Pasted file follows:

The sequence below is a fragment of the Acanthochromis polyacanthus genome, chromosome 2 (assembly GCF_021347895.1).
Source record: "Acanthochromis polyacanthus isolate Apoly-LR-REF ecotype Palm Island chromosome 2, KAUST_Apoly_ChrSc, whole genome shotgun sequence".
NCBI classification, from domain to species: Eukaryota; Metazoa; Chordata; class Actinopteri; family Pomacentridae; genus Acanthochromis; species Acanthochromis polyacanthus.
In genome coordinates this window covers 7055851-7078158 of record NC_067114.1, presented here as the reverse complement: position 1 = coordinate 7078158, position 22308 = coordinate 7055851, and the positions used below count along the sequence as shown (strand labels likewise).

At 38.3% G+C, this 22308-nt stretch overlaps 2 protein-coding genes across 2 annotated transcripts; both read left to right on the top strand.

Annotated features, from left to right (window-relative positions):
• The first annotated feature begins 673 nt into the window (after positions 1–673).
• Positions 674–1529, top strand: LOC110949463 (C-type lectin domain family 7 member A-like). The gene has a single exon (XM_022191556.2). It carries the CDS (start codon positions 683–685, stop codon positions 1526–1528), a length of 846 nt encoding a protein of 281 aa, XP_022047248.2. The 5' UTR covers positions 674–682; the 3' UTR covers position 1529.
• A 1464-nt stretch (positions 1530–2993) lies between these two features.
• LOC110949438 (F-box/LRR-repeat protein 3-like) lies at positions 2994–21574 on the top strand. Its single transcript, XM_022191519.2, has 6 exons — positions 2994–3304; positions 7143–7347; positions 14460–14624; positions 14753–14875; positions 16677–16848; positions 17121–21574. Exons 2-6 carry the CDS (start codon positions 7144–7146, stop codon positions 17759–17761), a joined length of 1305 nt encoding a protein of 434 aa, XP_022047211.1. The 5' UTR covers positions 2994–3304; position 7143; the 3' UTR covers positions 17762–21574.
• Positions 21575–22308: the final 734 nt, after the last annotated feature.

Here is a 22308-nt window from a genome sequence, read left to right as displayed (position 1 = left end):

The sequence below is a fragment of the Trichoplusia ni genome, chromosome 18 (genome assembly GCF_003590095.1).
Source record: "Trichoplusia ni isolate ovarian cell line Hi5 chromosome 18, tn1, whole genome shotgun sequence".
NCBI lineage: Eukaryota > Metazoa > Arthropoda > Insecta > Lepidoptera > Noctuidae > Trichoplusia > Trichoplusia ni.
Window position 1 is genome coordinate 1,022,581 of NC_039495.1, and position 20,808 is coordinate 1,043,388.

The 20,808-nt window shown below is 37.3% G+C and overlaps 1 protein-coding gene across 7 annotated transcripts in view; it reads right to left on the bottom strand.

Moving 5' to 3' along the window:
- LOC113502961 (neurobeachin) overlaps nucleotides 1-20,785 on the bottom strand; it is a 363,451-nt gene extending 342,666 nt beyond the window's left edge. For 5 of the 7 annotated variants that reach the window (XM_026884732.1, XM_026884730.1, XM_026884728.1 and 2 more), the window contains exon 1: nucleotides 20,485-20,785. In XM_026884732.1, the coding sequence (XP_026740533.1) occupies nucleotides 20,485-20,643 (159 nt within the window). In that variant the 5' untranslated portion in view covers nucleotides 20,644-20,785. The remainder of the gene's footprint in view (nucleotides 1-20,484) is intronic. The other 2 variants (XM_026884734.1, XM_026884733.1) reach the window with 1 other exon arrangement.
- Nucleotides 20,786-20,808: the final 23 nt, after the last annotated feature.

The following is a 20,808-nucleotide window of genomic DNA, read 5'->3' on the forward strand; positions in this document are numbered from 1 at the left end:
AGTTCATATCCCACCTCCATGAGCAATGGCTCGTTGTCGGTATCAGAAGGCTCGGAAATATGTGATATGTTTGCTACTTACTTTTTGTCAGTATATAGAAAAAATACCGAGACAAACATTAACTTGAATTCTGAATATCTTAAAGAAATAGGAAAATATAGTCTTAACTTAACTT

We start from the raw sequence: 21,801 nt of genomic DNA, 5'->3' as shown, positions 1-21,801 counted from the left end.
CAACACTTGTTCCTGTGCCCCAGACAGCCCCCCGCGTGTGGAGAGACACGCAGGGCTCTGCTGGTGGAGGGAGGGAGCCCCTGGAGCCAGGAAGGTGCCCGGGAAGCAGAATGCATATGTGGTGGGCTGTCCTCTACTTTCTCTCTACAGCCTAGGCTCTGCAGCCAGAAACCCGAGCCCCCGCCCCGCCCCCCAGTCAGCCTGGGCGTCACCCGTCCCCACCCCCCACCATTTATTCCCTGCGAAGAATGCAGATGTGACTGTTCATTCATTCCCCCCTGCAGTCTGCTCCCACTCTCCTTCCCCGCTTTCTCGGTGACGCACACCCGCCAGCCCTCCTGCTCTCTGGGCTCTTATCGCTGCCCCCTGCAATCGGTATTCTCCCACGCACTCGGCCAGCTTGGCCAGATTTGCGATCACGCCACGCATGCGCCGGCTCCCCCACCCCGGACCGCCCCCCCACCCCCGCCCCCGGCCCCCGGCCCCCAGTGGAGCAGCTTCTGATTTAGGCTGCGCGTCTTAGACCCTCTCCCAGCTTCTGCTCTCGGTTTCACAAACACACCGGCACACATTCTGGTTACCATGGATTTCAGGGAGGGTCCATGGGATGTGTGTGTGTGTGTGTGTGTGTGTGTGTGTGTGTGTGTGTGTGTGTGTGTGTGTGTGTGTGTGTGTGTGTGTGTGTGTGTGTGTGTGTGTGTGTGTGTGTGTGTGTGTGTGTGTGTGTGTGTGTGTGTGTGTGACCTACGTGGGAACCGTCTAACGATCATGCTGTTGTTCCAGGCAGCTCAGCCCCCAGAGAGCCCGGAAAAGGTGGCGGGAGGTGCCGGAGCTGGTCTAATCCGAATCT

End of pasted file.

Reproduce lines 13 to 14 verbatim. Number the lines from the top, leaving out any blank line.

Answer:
The sequence below is a fragment of the Trichoplusia ni genome, chromosome 18 (genome assembly GCF_003590095.1).
Source record: "Trichoplusia ni isolate ovarian cell line Hi5 chromosome 18, tn1, whole genome shotgun sequence".